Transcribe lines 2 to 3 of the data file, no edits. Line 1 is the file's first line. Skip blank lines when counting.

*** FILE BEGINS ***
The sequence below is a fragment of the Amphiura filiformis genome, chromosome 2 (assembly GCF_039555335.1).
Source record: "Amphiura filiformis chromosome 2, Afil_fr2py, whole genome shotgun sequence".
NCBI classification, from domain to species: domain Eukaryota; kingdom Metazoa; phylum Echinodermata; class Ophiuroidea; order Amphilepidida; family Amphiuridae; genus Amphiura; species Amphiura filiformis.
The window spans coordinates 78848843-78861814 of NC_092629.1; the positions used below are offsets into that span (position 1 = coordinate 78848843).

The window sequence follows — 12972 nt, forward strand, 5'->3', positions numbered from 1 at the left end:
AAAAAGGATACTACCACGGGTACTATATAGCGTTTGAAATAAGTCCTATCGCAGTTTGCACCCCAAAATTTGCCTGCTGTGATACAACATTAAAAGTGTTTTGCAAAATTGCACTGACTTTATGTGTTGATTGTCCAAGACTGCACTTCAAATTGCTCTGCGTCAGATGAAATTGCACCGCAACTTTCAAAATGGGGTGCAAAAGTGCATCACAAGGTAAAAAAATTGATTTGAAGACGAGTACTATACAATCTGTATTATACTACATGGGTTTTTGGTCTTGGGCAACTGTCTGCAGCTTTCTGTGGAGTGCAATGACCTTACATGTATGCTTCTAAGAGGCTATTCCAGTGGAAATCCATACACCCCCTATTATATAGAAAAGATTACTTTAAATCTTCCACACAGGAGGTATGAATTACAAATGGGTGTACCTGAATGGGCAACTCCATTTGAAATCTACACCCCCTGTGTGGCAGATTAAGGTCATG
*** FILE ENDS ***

Source record: "Amphiura filiformis chromosome 2, Afil_fr2py, whole genome shotgun sequence".
NCBI classification, from domain to species: domain Eukaryota; kingdom Metazoa; phylum Echinodermata; class Ophiuroidea; order Amphilepidida; family Amphiuridae; genus Amphiura; species Amphiura filiformis.